The Monte Carlo Masters marks the traditional start of the European clay-court season, at least on the men’s side of the game. Martin Keady looks back at the last week of action from Monaco, to see what lessons can be learned for the rest of the season on ‘le terre battue’.
Five Things We Learned At the Monte Carlo Masters
1. Above All, It’s Great To Have European Clay Court Tennis Back
Because of the Coronavirus pandemic, the 2020 European clay court season was effectively cancelled, with only the French Open surviving, and even that had to be rescheduled for the autumn. It meant that Paris in the Springtime became Paris in the Fall, with some players, such as Victoria Azarenka, resorting to wearing padded jackets on court to try and keep themselves warm.
By contrast, Monte Carlo in 2021 was only lacking fans (still being kept away, of course, for social distancing reasons) from its usual panoply of audio-visual delights. Everything else was present and correct. That includes the most beautiful tennis court in the world, one that directly overlooks the Mediterranean. not to mention the blazing orangey-red of the clay courts themselves, which will always look more beautiful in spring sunshine than autumn drizzle.
Nor should it be overlooked just how enjoyable it was too see the finest male tennis players in the world genuinely extending themselves to win one of the grandest and most historic prizes in the sport outside the Majors. Consequently, the traditional annual tour of continental Europe’s great tennis capitals, which begins in Monte Carlo and culminates at Roland Garros, can be said to have started in style.
2. Both Nadal and Djokovic Are Not Yet At Their Best – But They Soon Might Be
Given that Rafael Nadal has won 11 of the last 16 titles at the ATP Monte Carlo Masters, whilst Novak Djokovic is one of the few other men to have won in Monte Carlo in ‘The Nadal Era’, it was very surprising to see them both falter before the final – indeed, before even the semifinals. Djokovic, of course, lost to Britain’s Dan Evans in the third round, in one of the greatest performances on clay by a Briton in recent memory – at least by a British player whose surname is not Murray.
And Nadal was almost ‘out-Nadaled’ by Andrey Rublev in the quarterfinals, which he also lost in straight sets. As commentator Mark Petchey and doubtless many others were swift to point out, usually a defeat for Nadal and Djokovic is only the prelude to the victory of one of them at the very next Major. That is still the likeliest outcome at Roland Garros, where Nadal will be bidding for tennis immortality by winning his 14th French Open and 21st Major in total, and Djokovic will be his main competition.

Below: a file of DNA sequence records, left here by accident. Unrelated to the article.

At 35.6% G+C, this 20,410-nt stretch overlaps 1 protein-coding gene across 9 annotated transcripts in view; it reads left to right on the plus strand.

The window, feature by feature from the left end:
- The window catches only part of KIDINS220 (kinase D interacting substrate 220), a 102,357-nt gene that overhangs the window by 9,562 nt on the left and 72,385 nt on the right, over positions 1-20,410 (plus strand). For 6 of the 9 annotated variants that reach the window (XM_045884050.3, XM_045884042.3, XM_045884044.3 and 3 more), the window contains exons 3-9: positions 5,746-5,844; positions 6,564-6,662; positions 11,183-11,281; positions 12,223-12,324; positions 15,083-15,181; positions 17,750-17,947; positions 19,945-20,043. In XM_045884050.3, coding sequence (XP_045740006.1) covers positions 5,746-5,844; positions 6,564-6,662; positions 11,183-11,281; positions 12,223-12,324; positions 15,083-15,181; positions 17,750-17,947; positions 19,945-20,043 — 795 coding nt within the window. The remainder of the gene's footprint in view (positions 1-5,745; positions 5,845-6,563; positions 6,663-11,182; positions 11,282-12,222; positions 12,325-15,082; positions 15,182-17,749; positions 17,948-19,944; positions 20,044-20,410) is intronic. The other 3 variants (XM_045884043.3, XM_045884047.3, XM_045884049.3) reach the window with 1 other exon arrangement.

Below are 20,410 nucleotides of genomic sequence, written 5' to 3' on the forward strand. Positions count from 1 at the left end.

Indeed, despite the difficulties that both men experienced in Monte Carlo, it is still a good bet that they will both make the French Open final, given their outstanding pedigree in clay. If they do, the main hope among neutral tennis fans will be that they can finally contest a Major final worthy of the name, after the two most recent men’s Major finals, which were complete blowouts by Nadal at last year’s French Open and Djokovic at the Australian Open in January.
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3. Tsitsipas Is Officially A Master, But Can He Become a Major-winner?
Perhaps it is because Stefanos Tsitsipas looks so much like Bjorn Borg, particularly in the long flowing locks and beard department, that he seems to have been around for so long. However, he can finally be declared a true ‘Master of Tennis’ after his straight-sets demolition of Rublev in Monte Carlo. Given that Rublev, just like Tsitsipas, was going for a debut Masters title, it was particularly disappointing that the final never truly caught light, but on the day the Greek God was, in true tennis parlance, just ‘too good’ for the One-Man Red Army that Rublev usually is on court.
For Rublev, the challenge remains to win a first Masters title, to go with all the other smaller (500 and 250) tournaments that he has already won. For Tsitsipas, it is to translate his newly acquired Mastery into Major success, which is the last step he has to take to achieve tennis greatness. Triumphing in Monte Carlo will only strengthen the suspicion that he has the game to go all the way on clay at Roland Garros.